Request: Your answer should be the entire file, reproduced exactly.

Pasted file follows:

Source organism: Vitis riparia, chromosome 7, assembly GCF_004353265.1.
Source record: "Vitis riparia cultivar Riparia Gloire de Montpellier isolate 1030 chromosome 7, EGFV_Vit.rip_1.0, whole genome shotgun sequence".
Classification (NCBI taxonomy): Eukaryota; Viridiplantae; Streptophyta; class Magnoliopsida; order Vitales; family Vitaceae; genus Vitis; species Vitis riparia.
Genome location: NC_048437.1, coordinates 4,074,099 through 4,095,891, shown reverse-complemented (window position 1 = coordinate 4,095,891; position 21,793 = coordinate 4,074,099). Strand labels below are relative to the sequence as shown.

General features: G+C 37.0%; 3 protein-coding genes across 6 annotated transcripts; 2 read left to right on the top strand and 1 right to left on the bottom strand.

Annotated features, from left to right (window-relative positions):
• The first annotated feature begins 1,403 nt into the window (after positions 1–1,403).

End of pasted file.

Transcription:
Source organism: Vitis riparia, chromosome 7, assembly GCF_004353265.1.
Source record: "Vitis riparia cultivar Riparia Gloire de Montpellier isolate 1030 chromosome 7, EGFV_Vit.rip_1.0, whole genome shotgun sequence".
Classification (NCBI taxonomy): Eukaryota; Viridiplantae; Streptophyta; class Magnoliopsida; order Vitales; family Vitaceae; genus Vitis; species Vitis riparia.
Genome location: NC_048437.1, coordinates 4,074,099 through 4,095,891, shown reverse-complemented (window position 1 = coordinate 4,095,891; position 21,793 = coordinate 4,074,099). Strand labels below are relative to the sequence as shown.

General features: G+C 37.0%; 3 protein-coding genes across 6 annotated transcripts; 2 read left to right on the top strand and 1 right to left on the bottom strand.

Annotated features, from left to right (window-relative positions):
• The first annotated feature begins 1,403 nt into the window (after positions 1–1,403).